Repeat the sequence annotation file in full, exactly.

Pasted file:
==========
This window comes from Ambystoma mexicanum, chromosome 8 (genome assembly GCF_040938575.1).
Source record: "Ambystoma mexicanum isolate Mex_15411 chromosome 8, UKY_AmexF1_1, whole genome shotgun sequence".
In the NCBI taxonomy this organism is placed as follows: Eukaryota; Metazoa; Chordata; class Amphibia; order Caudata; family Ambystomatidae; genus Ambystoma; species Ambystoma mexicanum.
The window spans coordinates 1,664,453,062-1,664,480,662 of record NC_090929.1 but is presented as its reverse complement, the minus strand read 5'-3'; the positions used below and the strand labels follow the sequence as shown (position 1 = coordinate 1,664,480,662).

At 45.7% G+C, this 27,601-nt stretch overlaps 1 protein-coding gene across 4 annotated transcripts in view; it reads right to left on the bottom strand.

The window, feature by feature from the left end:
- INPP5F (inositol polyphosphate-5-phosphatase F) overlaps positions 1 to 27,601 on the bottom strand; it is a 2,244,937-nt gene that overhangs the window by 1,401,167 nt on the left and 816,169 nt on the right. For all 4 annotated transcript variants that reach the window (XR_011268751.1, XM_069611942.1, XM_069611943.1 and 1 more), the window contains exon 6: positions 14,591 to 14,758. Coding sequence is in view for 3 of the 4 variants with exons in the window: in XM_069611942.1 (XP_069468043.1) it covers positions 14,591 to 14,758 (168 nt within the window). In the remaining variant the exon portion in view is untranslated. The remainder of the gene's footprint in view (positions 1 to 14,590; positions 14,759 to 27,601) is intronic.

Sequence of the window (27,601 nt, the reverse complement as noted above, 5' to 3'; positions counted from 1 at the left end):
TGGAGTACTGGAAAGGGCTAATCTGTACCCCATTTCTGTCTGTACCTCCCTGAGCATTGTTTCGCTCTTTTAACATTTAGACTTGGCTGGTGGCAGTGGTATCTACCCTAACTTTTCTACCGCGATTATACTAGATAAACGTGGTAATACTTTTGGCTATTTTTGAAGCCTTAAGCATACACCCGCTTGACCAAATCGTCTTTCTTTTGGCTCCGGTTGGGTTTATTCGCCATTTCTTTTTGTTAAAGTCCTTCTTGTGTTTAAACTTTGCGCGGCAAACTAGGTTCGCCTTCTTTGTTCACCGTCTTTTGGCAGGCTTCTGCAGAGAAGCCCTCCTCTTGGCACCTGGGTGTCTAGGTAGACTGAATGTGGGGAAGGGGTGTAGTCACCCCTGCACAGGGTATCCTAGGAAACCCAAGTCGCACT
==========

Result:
This window comes from Ambystoma mexicanum, chromosome 8 (genome assembly GCF_040938575.1).
Source record: "Ambystoma mexicanum isolate Mex_15411 chromosome 8, UKY_AmexF1_1, whole genome shotgun sequence".
In the NCBI taxonomy this organism is placed as follows: Eukaryota; Metazoa; Chordata; class Amphibia; order Caudata; family Ambystomatidae; genus Ambystoma; species Ambystoma mexicanum.
The window spans coordinates 1,664,453,062-1,664,480,662 of record NC_090929.1 but is presented as its reverse complement, the minus strand read 5'-3'; the positions used below and the strand labels follow the sequence as shown (position 1 = coordinate 1,664,480,662).

At 45.7% G+C, this 27,601-nt stretch overlaps 1 protein-coding gene across 4 annotated transcripts in view; it reads right to left on the bottom strand.

The window, feature by feature from the left end:
- INPP5F (inositol polyphosphate-5-phosphatase F) overlaps positions 1 to 27,601 on the bottom strand; it is a 2,244,937-nt gene that overhangs the window by 1,401,167 nt on the left and 816,169 nt on the right. For all 4 annotated transcript variants that reach the window (XR_011268751.1, XM_069611942.1, XM_069611943.1 and 1 more), the window contains exon 6: positions 14,591 to 14,758. Coding sequence is in view for 3 of the 4 variants with exons in the window: in XM_069611942.1 (XP_069468043.1) it covers positions 14,591 to 14,758 (168 nt within the window). In the remaining variant the exon portion in view is untranslated. The remainder of the gene's footprint in view (positions 1 to 14,590; positions 14,759 to 27,601) is intronic.

Sequence of the window (27,601 nt, the reverse complement as noted above, 5' to 3'; positions counted from 1 at the left end):
TGGAGTACTGGAAAGGGCTAATCTGTACCCCATTTCTGTCTGTACCTCCCTGAGCATTGTTTCGCTCTTTTAACATTTAGACTTGGCTGGTGGCAGTGGTATCTACCCTAACTTTTCTACCGCGATTATACTAGATAAACGTGGTAATACTTTTGGCTATTTTTGAAGCCTTAAGCATACACCCGCTTGACCAAATCGTCTTTCTTTTGGCTCCGGTTGGGTTTATTCGCCATTTCTTTTTGTTAAAGTCCTTCTTGTGTTTAAACTTTGCGCGGCAAACTAGGTTCGCCTTCTTTGTTCACCGTCTTTTGGCAGGCTTCTGCAGAGAAGCCCTCCTCTTGGCACCTGGGTGTCTAGGTAGACTGAATGTGGGGAAGGGGTGTAGTCACCCCTGCACAGGGTATCCTAGGAAACCCAAGTCGCACT